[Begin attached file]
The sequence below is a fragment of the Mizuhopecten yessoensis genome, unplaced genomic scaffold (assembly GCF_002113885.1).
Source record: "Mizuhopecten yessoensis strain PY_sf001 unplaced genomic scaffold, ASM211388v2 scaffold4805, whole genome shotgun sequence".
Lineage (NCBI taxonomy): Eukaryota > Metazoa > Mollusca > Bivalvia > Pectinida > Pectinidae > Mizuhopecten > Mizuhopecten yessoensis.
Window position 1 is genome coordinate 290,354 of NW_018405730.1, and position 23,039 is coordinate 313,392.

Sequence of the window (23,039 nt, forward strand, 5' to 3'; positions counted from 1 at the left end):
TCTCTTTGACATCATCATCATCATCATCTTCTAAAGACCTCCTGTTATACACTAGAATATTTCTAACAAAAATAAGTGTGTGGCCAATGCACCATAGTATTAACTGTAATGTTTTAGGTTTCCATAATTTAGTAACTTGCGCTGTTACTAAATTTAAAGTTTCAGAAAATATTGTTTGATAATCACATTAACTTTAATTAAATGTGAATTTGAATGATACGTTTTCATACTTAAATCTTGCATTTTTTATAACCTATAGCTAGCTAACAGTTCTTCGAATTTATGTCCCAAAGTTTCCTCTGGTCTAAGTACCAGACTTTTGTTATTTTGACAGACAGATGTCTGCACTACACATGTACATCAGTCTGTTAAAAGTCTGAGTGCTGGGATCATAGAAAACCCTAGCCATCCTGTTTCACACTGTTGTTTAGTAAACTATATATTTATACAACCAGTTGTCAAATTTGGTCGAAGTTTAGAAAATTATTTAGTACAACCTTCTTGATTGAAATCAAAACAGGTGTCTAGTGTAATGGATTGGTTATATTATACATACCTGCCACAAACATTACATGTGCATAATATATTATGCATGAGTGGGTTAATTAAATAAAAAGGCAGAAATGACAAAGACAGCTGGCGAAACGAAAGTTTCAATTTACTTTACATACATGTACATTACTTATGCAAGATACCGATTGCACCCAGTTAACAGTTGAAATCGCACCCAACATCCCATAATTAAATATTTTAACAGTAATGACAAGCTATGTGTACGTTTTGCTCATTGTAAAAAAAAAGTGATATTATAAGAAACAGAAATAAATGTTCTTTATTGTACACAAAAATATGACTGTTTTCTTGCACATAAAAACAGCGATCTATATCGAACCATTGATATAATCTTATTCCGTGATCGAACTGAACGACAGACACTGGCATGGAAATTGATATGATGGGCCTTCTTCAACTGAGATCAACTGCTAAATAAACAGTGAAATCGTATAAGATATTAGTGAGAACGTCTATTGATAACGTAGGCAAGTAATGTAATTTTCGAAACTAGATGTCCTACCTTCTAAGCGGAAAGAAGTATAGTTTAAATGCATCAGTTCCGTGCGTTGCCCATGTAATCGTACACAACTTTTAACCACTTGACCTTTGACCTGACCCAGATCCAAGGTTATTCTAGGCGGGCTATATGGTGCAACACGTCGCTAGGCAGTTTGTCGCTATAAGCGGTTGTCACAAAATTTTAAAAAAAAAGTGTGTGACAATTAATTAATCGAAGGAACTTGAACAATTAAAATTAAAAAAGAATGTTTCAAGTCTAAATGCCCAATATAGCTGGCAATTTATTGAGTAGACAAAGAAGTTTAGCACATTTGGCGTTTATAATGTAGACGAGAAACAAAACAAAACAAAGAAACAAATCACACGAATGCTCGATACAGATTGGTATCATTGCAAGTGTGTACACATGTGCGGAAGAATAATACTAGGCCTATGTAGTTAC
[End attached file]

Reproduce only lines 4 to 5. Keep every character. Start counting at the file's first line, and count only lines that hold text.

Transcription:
Window position 1 is genome coordinate 290,354 of NW_018405730.1, and position 23,039 is coordinate 313,392.

Sequence of the window (23,039 nt, forward strand, 5' to 3'; positions counted from 1 at the left end):